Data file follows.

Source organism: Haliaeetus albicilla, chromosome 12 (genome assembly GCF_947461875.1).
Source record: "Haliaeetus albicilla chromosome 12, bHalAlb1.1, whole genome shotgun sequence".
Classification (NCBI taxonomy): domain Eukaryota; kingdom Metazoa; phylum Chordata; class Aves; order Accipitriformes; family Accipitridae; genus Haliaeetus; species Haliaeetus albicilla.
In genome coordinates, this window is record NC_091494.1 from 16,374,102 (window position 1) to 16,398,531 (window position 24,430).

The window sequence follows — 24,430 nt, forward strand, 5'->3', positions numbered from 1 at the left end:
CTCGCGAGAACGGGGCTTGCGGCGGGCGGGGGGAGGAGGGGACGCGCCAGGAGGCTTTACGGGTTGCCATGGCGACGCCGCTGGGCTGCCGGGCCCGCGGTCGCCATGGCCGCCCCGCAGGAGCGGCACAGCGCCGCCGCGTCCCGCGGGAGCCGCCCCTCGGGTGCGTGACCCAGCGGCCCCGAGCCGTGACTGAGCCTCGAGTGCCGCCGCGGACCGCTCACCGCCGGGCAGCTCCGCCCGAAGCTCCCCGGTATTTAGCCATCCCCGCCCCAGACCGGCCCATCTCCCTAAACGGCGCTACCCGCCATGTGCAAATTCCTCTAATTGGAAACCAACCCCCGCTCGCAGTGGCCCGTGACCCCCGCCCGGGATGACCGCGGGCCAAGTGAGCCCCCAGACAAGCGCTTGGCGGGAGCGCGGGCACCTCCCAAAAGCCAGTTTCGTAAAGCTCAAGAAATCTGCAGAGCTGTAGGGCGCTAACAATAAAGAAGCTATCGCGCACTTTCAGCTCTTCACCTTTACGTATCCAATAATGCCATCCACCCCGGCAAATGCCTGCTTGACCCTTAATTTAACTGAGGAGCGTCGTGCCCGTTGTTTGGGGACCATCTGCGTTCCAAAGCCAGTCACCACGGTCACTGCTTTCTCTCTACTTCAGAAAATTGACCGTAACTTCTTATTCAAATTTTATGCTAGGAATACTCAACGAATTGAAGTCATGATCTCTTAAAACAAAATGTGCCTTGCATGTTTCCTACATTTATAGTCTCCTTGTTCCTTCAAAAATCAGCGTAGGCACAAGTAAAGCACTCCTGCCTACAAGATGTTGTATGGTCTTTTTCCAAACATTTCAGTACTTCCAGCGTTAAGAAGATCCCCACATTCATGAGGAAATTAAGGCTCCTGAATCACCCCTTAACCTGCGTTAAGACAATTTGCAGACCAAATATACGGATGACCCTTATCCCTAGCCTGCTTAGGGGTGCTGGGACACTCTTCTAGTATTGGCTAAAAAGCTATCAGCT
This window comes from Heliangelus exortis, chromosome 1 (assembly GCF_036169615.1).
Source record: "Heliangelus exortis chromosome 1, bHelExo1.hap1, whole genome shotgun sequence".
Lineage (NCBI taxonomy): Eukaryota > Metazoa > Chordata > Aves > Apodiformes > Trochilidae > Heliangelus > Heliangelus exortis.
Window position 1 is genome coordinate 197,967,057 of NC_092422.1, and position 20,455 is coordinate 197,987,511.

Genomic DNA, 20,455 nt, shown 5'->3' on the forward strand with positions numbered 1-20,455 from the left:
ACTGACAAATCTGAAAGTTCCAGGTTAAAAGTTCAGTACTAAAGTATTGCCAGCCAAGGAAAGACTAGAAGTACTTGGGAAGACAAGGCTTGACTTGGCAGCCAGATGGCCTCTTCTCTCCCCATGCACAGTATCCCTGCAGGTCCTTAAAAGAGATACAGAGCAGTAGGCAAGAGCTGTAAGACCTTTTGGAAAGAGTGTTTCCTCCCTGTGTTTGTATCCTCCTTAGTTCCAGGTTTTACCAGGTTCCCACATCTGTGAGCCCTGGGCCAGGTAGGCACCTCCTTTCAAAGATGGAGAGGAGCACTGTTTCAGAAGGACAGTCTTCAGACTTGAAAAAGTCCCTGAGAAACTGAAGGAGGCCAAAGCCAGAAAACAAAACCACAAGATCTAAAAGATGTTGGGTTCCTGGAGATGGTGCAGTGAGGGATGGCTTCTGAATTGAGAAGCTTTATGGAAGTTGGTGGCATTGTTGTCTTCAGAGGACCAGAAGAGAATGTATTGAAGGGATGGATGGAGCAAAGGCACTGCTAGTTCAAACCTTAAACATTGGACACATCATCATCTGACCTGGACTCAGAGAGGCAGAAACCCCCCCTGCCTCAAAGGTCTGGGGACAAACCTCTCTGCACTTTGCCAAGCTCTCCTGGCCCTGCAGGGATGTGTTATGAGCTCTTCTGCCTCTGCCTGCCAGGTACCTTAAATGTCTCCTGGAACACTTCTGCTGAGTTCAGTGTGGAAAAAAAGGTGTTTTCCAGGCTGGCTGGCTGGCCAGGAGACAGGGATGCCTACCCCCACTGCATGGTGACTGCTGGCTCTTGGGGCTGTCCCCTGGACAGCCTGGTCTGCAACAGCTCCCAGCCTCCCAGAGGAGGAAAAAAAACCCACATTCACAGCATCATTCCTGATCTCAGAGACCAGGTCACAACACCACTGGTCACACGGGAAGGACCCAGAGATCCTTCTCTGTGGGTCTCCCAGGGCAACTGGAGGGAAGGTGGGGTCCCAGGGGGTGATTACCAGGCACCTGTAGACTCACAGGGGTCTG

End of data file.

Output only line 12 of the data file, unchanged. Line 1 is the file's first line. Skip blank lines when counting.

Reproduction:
ACTGACAAATCTGAAAGTTCCAGGTTAAAAGTTCAGTACTAAAGTATTGCCAGCCAAGGAAAGACTAGAAGTACTTGGGAAGACAAGGCTTGACTTGGCAGCCAGATGGCCTCTTCTCTCCCCATGCACAGTATCCCTGCAGGTCCTTAAAAGAGATACAGAGCAGTAGGCAAGAGCTGTAAGACCTTTTGGAAAGAGTGTTTCCTCCCTGTGTTTGTATCCTCCTTAGTTCCAGGTTTTACCAGGTTCCCACATCTGTGAGCCCTGGGCCAGGTAGGCACCTCCTTTCAAAGATGGAGAGGAGCACTGTTTCAGAAGGACAGTCTTCAGACTTGAAAAAGTCCCTGAGAAACTGAAGGAGGCCAAAGCCAGAAAACAAAACCACAAGATCTAAAAGATGTTGGGTTCCTGGAGATGGTGCAGTGAGGGATGGCTTCTGAATTGAGAAGCTTTATGGAAGTTGGTGGCATTGTTGTCTTCAGAGGACCAGAAGAGAATGTATTGAAGGGATGGATGGAGCAAAGGCACTGCTAGTTCAAACCTTAAACATTGGACACATCATCATCTGACCTGGACTCAGAGAGGCAGAAACCCCCCCTGCCTCAAAGGTCTGGGGACAAACCTCTCTGCACTTTGCCAAGCTCTCCTGGCCCTGCAGGGATGTGTTATGAGCTCTTCTGCCTCTGCCTGCCAGGTACCTTAAATGTCTCCTGGAACACTTCTGCTGAGTTCAGTGTGGAAAAAAAGGTGTTTTCCAGGCTGGCTGGCTGGCCAGGAGACAGGGATGCCTACCCCCACTGCATGGTGACTGCTGGCTCTTGGGGCTGTCCCCTGGACAGCCTGGTCTGCAACAGCTCCCAGCCTCCCAGAGGAGGAAAAAAAACCCACATTCACAGCATCATTCCTGATCTCAGAGACCAGGTCACAACACCACTGGTCACACGGGAAGGACCCAGAGATCCTTCTCTGTGGGTCTCCCAGGGCAACTGGAGGGAAGGTGGGGTCCCAGGGGGTGATTACCAGGCACCTGTAGACTCACAGGGGTCTG